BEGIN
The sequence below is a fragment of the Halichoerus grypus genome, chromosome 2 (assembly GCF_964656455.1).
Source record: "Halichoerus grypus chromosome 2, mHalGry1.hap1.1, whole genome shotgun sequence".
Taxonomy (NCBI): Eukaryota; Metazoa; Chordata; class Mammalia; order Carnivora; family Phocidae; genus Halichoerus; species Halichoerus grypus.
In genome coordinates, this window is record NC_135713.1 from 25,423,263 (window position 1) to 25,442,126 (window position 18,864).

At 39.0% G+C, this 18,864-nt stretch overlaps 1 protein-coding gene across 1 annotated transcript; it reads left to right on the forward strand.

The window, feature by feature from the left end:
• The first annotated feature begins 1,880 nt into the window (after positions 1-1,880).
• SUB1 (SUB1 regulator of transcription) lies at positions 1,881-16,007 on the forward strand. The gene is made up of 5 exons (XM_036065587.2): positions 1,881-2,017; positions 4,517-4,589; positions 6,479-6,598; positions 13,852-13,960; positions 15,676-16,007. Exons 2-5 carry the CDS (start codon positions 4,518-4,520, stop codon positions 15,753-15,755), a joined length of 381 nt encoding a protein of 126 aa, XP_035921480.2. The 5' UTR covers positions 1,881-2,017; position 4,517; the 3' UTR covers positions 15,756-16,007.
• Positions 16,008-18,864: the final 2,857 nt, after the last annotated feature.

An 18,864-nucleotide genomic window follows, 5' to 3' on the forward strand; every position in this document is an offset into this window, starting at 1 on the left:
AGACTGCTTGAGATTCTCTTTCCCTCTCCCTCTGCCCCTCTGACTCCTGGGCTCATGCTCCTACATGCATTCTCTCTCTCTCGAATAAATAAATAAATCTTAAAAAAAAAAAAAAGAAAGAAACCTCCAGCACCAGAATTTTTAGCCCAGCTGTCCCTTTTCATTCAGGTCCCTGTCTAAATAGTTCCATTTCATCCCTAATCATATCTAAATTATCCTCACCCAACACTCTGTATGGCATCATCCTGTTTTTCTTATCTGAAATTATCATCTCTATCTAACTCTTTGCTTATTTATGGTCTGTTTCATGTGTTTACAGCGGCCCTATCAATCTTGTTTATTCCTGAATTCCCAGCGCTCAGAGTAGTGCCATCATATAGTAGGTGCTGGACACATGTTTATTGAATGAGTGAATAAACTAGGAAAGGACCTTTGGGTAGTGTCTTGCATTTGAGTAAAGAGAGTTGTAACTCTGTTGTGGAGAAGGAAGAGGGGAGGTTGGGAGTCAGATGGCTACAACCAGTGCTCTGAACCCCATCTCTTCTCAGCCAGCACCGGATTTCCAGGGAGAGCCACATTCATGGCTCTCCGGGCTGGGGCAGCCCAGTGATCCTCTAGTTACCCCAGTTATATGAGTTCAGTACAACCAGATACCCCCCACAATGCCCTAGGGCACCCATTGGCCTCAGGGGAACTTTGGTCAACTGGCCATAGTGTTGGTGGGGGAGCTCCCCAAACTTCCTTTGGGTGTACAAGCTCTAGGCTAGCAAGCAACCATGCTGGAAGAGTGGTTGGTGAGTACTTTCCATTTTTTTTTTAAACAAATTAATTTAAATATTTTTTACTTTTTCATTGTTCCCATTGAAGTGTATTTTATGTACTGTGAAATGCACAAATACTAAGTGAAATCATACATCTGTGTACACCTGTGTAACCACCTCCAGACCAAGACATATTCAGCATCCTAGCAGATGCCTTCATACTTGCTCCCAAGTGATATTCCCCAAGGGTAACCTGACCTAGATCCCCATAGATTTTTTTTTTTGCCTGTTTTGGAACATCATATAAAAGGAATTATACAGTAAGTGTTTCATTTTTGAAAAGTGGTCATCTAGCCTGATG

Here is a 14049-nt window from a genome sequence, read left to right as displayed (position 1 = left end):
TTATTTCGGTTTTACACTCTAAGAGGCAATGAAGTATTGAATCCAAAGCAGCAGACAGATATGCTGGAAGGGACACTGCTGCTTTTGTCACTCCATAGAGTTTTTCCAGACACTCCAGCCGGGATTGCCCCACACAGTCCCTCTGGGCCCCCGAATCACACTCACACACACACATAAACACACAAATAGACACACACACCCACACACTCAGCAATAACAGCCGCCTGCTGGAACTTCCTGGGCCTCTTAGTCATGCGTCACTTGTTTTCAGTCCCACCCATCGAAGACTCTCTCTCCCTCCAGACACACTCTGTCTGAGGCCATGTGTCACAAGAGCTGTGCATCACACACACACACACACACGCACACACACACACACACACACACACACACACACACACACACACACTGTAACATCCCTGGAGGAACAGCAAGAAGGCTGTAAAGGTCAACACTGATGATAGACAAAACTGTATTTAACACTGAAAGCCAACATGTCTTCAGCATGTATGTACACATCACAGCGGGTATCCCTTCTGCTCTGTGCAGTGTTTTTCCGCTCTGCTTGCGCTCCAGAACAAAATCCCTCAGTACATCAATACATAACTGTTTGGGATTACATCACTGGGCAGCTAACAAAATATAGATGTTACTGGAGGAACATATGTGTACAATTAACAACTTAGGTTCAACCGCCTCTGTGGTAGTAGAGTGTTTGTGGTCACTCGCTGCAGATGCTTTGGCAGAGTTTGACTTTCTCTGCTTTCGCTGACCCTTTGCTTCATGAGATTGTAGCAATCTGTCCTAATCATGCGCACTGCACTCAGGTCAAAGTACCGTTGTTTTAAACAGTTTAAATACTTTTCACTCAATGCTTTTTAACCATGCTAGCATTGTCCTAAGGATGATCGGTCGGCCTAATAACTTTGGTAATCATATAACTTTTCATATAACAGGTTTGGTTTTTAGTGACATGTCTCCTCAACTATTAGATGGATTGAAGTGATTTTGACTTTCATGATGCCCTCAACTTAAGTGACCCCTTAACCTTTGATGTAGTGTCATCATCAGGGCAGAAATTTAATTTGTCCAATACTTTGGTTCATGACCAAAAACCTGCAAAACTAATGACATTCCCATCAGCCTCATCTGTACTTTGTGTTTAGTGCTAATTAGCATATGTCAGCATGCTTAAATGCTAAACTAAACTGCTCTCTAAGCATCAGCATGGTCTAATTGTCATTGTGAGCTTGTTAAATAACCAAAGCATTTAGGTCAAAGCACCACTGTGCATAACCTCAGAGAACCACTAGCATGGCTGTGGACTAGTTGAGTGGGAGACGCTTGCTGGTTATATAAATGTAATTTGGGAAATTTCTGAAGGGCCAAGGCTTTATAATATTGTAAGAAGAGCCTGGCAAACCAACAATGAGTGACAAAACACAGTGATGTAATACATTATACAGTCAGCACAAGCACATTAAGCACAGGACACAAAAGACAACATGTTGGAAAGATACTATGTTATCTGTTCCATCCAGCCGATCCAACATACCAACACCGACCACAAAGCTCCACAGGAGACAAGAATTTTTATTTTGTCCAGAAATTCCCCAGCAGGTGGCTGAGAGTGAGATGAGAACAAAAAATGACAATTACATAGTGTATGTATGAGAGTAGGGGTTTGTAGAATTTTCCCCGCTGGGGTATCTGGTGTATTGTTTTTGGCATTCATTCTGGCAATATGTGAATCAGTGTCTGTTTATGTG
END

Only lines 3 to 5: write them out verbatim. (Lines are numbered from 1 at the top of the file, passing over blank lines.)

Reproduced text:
Taxonomy (NCBI): Eukaryota; Metazoa; Chordata; class Mammalia; order Carnivora; family Phocidae; genus Halichoerus; species Halichoerus grypus.
In genome coordinates, this window is record NC_135713.1 from 25,423,263 (window position 1) to 25,442,126 (window position 18,864).

At 39.0% G+C, this 18,864-nt stretch overlaps 1 protein-coding gene across 1 annotated transcript; it reads left to right on the forward strand.